The Chamber recently adopted a bill “laying down various provisions relating to income tax”, which, at the time of going to press, had been submitted for Royal Assent.
Some of the new measures adopted include an anti-abuse provision to combat notional interest being deducted twice, a practice known as double-dipping.
To do away with that particular practice, capital contributions will no longer be taken into account in the basis for calculating the risk capital allowance of companies that benefited from the contribution if the company injecting the capital took out a loan to fund the capital increase and deducts the interests of that loan as an expense.
The objective is to prevent a double deduction: on the one hand by the company that injects the capital, in the form of an allowance for the interests on the loan taken out and, on the other hand, by the beneficiary company, in the form of a risk capital allowance.
Henceforth, the basis for calculating the risk capital allowance in cases where a company higher up in the chain of a cascade of companies within the same group funds the capital injection by means of a loan will no longer be taken into account.
Furthermore, article 205ter, § 2, 92 Income Tax Code (92 ITC) has been supplemented with two specific anti-abuse measures which respectively exclude claims and capital injections by a non-resident taxpayer, or by a foreign company based in a country that does not exchange information with Belgium from the basis for calculating the risk capital allowance, unless the company can demonstrate that the transactions were effected for legitimate economic or financial purposes.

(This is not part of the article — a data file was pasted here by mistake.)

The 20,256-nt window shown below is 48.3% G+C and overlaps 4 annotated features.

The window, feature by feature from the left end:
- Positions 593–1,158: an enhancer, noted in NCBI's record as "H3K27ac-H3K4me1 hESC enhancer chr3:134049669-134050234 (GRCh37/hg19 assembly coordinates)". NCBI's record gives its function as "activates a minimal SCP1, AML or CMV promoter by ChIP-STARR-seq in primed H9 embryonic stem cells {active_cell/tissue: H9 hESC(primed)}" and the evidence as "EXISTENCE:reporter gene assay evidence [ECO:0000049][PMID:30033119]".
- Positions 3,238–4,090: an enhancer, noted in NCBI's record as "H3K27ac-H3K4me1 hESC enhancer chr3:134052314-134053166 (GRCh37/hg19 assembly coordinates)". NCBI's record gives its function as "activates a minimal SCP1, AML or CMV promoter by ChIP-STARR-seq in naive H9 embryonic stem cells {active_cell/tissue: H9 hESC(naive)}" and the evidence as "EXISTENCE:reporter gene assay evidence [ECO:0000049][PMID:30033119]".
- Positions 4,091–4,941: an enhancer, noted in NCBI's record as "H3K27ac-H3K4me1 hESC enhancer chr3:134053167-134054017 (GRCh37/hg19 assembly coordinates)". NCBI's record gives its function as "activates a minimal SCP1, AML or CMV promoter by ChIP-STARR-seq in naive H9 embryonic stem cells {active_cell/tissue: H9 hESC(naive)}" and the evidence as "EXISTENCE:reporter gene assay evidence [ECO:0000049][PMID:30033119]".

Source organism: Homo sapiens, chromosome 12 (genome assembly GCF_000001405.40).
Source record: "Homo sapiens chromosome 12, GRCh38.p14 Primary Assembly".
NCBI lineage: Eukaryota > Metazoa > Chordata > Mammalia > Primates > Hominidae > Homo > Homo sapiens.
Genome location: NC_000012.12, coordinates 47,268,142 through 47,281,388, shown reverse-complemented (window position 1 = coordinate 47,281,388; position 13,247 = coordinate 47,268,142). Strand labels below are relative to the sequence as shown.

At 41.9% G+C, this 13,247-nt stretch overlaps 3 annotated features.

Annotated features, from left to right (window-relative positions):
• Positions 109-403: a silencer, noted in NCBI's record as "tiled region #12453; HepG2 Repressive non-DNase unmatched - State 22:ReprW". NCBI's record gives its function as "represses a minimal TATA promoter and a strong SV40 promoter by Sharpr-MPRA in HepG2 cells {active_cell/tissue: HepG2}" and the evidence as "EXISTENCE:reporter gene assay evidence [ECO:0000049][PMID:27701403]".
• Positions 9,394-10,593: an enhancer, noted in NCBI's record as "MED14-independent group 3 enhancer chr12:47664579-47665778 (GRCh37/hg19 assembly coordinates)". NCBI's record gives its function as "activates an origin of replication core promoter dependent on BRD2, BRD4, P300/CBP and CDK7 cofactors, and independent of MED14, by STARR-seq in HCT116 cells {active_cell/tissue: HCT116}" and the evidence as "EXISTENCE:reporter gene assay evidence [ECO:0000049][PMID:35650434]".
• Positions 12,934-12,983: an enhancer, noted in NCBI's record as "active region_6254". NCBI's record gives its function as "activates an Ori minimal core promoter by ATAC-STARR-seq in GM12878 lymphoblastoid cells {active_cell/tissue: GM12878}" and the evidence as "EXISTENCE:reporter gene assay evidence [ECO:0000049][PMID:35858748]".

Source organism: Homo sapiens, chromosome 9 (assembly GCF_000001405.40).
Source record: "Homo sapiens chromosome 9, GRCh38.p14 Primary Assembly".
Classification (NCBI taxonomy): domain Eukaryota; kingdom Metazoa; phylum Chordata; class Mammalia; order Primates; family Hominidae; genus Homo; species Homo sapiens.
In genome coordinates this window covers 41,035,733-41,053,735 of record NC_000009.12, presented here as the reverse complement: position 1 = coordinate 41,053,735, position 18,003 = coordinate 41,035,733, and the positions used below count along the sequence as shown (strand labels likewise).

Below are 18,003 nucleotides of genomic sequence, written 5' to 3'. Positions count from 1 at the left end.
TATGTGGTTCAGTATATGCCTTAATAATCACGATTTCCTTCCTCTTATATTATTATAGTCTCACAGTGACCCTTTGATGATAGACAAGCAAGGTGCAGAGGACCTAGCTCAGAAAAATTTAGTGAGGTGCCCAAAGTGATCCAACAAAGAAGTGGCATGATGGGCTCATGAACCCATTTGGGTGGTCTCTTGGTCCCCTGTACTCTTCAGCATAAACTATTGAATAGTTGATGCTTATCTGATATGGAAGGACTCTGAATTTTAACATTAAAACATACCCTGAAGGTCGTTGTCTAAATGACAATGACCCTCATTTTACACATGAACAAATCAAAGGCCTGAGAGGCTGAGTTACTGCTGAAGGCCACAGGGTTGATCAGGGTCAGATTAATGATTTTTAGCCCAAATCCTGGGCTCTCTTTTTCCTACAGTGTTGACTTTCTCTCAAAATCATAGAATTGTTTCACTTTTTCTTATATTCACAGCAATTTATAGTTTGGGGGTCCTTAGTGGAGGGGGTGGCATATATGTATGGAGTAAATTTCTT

According to the explanatory memorandum, the inability to receive information from a country where non-residents or foreign companies are based hampered the application of the general anti-abuse measure referred to in article 344 of the 92 ITC and warranted the enactment of specific anti-abuse measures.
The new measures will come into effect as of the 2019 fiscal year and will affect tax periods starting on 1 January 2018 at the earliest, on the understanding that any changes made on the date financial years commencing on 26 July 2017 were closed will be pointless.